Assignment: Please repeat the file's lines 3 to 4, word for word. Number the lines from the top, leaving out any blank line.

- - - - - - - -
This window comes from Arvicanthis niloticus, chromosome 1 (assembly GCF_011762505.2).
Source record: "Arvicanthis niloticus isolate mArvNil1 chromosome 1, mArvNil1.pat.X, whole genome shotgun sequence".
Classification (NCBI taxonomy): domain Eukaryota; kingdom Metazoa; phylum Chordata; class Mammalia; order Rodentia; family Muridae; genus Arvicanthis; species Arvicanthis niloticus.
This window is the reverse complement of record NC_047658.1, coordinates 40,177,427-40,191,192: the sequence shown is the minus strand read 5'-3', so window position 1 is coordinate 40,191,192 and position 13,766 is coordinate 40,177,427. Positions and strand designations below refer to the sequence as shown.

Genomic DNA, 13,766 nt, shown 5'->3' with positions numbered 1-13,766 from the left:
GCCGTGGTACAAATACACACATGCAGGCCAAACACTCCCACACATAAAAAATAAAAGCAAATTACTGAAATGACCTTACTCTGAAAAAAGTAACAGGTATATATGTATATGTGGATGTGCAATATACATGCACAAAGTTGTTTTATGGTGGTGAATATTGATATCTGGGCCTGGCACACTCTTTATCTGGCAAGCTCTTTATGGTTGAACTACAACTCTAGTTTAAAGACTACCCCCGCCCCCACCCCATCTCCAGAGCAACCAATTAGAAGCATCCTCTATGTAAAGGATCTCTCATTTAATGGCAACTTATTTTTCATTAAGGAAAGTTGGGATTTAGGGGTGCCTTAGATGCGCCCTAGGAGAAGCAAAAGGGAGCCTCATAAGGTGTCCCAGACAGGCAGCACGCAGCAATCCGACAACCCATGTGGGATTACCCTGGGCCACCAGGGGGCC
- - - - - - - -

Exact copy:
Classification (NCBI taxonomy): domain Eukaryota; kingdom Metazoa; phylum Chordata; class Mammalia; order Rodentia; family Muridae; genus Arvicanthis; species Arvicanthis niloticus.
This window is the reverse complement of record NC_047658.1, coordinates 40,177,427-40,191,192: the sequence shown is the minus strand read 5'-3', so window position 1 is coordinate 40,191,192 and position 13,766 is coordinate 40,177,427. Positions and strand designations below refer to the sequence as shown.